If you liked that entry, you’ll like this one even better… because in this one I give up (almost) all of my secrets on how to make repeating pixel patterns into realistic-looking images of patterned cloth. I like to play around in Photoshop and stumble onto techniques like this myself, but to give credit where it is due, I was mostly inspired by this Wacom tutorial.
Open the basic pixel pattern file in Photoshop, select the entire canvas (Ctrl-A for PC, Command-A for Mac) and from the toolbar click on Edit > Define Pattern, like so:
Click Okay to add the pattern to Photoshop’s menu of patterns.
Next, let’s create a quick displacement map; you’ll see why in a few steps or so. The following two images are of the displacement map I made and how I made it (essentially by using the Gradient tool set to Difference and running it back and forth, over and over again, across the canvas). You can, however, use any black and white image you like—a digital photo of cloth folds, for instance. Then save it as a .psd file.
Now to the fun part of the process… Create a new file that is the same size as your displacement map and fill the entire canvas with the pattern you defined earlier. If that directive makes absolutely no sense to you, here’s a screenshot illustrating how to select your pattern for use with the Paint Bucket tool:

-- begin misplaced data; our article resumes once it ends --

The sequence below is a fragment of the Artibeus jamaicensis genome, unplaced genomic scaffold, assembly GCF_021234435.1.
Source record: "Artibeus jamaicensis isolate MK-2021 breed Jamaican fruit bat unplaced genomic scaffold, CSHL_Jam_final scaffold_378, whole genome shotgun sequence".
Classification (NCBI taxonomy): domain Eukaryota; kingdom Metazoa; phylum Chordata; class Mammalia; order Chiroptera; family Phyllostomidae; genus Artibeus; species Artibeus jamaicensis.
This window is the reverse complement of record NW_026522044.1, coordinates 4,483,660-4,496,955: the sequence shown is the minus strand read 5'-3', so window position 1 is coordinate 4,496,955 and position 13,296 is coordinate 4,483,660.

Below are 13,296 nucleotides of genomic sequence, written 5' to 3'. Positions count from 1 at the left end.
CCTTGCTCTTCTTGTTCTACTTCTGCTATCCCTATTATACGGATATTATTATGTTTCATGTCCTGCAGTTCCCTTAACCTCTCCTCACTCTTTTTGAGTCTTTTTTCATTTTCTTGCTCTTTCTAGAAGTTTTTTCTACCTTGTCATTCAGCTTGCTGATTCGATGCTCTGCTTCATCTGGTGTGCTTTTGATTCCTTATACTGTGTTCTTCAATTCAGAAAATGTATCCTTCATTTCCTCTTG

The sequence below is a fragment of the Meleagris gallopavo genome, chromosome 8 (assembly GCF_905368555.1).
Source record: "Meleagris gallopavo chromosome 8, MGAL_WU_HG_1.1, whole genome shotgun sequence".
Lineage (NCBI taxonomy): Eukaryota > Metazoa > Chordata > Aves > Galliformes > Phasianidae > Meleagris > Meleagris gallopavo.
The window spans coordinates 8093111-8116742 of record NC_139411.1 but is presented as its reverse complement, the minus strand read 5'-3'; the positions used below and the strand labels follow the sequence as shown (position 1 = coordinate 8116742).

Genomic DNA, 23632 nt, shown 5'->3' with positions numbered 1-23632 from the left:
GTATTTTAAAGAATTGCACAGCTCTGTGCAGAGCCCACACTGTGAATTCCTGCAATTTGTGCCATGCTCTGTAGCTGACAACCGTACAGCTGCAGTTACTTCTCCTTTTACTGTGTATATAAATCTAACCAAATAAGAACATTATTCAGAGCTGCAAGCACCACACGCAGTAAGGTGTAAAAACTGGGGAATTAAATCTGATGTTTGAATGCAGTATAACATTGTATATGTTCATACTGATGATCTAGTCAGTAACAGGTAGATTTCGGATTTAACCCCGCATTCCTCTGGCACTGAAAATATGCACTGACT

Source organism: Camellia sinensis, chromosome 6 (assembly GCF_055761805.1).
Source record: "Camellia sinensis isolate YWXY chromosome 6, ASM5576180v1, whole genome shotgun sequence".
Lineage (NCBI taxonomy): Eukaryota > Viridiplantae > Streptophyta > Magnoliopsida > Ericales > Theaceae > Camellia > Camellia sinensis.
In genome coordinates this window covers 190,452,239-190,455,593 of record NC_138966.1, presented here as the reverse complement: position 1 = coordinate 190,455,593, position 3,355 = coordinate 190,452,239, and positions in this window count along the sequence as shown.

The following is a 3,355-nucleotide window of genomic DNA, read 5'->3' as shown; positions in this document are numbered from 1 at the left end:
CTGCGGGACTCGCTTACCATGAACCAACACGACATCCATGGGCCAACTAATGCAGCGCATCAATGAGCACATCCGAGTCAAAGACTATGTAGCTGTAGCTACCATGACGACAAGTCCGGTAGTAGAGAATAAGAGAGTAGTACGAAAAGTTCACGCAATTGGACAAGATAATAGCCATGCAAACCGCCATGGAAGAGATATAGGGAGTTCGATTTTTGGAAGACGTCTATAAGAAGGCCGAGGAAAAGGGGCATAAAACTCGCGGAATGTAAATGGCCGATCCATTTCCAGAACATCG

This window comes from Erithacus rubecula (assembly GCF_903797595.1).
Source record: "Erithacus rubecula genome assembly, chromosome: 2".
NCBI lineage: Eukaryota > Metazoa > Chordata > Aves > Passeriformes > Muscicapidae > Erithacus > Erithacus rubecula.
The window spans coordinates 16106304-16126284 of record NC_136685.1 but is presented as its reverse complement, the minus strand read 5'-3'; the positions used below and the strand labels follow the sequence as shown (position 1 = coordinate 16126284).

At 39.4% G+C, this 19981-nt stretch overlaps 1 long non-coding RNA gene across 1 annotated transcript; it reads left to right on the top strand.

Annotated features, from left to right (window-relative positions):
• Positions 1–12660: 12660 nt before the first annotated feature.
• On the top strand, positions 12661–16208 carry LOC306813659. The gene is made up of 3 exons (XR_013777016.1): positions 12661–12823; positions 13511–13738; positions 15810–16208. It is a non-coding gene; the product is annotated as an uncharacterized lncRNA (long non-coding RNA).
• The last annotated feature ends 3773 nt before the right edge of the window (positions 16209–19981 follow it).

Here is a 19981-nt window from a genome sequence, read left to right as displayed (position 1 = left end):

Next, click on Filter and select Distort > Displace…
Be sure to set Undefined Areas to Wrap Around, like so:
And select the displacement map you made earlier, like so:
The result is nowhere near the look of cloth yet. It simply looks like the original pattern is on drugs. But stay with me a little here. Open up the same displacement map that you just used, select the entire canvas (Ctrl-A/Command-A), copy it (Ctrl-C/Command-C), paste it (Ctrl-V/Command-V) as a new layer above the distorted pattern, and set the layer to Multiply… like so:
The result is better looking but a little dark. To bring vibrancy back to the colors, make a copy of the distorted pattern layer above the displacement map layer and set it to Soft Light. The Layers palette should then look something like this:
You should by now have a beautiful piece of cloth that is the envy of all your friends, and if you’re a compulsive Photoshop-aholic like me, feel free to do a bit of touching up along the highlights. The piece of cloth will look so realistic, people will wonder if it’s a photo.
Here is my final image:
Okay,… now show me yours.Share this post: